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Eight killed in Colombia attack blamed on FARC

Marco León Calarca, member of the Revolutionary Armed Forces of Colombia, or FARC, centre, speaks to journalists accompanied by Yuri Camargo, right, and Rubén Zamora during the continuation of peace talks with Colombia''s government in Havana, Cuba, on Friday.

Santos condemns missile assault as negotiations with rebels continue in Havana

BOGOTá — At least eight people were killed and 20 injured in a bomb attack yesterday in a village in southern Colombia that the military blamed on left-wing FARC guerrillas who have been engaged in peace talks with the government for the last year.

Military sources told reporters rebel fighters from the FARC, or Revolutionary Armed Forces of Colombia, launched hand-made missiles into a house serving as an army and police base in the municipality of Inza in Cauca province, a region known for a strong guerrilla presence.

Five soldiers, one police officer and two civilians were killed in the attack that reduced several buildings to rubble.

“We condemn and repudiate this cowardly attack in Inza,” President Juan Manuel Santos wrote on Twitter, adding that he would travel to the area to hold a meeting about security.

Santos initiated peace talks with FARC in Cuba late last year, a decision that has won cautious support from Colombians desperate for peace after five decades of war, while angering those who fear FARC leaders will never face punishment.

Santos also received praise from his US counterpart Barack Obama during a visit to Washington last week. Obama acknowledged, however, that achieving peace will not be easy. “There are many challenges ahead,” he said. “But the fact that he (Santos) has taken this step is the right one.”

Presidential campaign

Santos announced last month he would run in presidential elections next May, a campaign which will pit him against economist Oscar Iván Zuluaga, who advocates defeating the FARC militarily rather compromising with “terrorists.”

Zuluaga was hand-picked by former president álvaro Uribe, one of Santos’ staunchest critics.

A recent poll by Ipsos-Napoleón Franco showed Santos is the preferred candidate ahead of next year’s vote, though a high percentage of undecided voters could still change the outcome.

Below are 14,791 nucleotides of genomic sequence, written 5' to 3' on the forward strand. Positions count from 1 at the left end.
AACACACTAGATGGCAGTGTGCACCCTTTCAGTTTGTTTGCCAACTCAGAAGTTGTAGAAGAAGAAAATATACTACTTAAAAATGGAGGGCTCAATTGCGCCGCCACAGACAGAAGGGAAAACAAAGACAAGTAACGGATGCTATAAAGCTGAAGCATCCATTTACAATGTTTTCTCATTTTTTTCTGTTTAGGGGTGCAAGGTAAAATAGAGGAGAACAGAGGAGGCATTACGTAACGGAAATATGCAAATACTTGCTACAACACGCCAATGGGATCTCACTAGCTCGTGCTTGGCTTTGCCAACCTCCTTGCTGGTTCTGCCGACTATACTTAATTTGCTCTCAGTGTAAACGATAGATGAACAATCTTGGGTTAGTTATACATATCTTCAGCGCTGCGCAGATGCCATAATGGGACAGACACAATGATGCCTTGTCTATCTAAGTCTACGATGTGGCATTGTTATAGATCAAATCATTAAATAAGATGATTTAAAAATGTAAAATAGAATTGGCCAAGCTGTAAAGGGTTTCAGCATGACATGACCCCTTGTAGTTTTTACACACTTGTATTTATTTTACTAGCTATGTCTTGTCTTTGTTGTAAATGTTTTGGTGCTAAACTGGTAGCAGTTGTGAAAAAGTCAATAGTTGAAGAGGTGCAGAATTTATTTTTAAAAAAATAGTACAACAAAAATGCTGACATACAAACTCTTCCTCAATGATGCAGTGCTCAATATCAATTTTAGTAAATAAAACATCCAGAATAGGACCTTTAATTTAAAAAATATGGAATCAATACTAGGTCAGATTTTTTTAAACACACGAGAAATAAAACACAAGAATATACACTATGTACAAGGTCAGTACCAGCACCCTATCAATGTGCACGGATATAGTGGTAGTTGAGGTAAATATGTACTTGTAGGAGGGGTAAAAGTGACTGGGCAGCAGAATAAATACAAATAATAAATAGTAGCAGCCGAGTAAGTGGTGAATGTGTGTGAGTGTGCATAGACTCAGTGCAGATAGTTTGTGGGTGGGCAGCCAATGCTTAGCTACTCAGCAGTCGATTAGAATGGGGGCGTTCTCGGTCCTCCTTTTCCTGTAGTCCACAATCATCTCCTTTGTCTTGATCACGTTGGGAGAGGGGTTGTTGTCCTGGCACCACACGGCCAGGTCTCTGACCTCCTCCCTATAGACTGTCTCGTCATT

The same poll showed most Colombians favour the continuation of peace talks with the rebels, even though many don’t trust that the process will achieve peace.

Even Santos, who remains “optimistic”, has expressed doubts. During a conference at the University of Miami last week, he told an audience of academics and students that “the conditions are there” for a successful conclusion to the talks, though “the bread can very well burn right at the door of the oven.”

six-item agenda

Fighting has continued while negotiations take place in Cuba.

Even though FARC rebels engaged in a two-month unilateral ceasefire after peace talks started, the Colombian government vowed to step up military operations and the rebels have increased attacks on oil and mining infrastructure.

The government has vowed to keep pursuing the FARC militarily to keep pressure on them, while the FARC in turn continued attacks against government troops.

The rebels have also blown up oil pipelines with increasing frequency in the last few months to protest an industry whose wealth they say does not benefit the population enough.

Last month, the two sides reached a partial agreement on the rebels’ political participation after a peace deal is struck. And earlier this year, an accord on agrarian issues was announced.

Ten days ago, rebels and government negotiators resumed peace talks in Havana with discussions turning to the country's entrenched drug trade.

Drug-trafficking is the third of the talks’ six-item agenda.

The FARC is considered one of the key players in the drug trade, an accusation it denies. There are concerns that a possible fragmentation of the FARC after peace is achieved may lead many fighters to continue the lucrative trade.

After a dramatic drop in violence following a US-backed offensive launched in 2002, bloodshed has increased over the last four years as security gains appear have ebbed.

Colombia’s five-decade old guerrilla war, led by the FARC and its smaller counterpart, the National Liberation Army or ELN, has left more than 200,000 dead.

Herald with Reuters, AP

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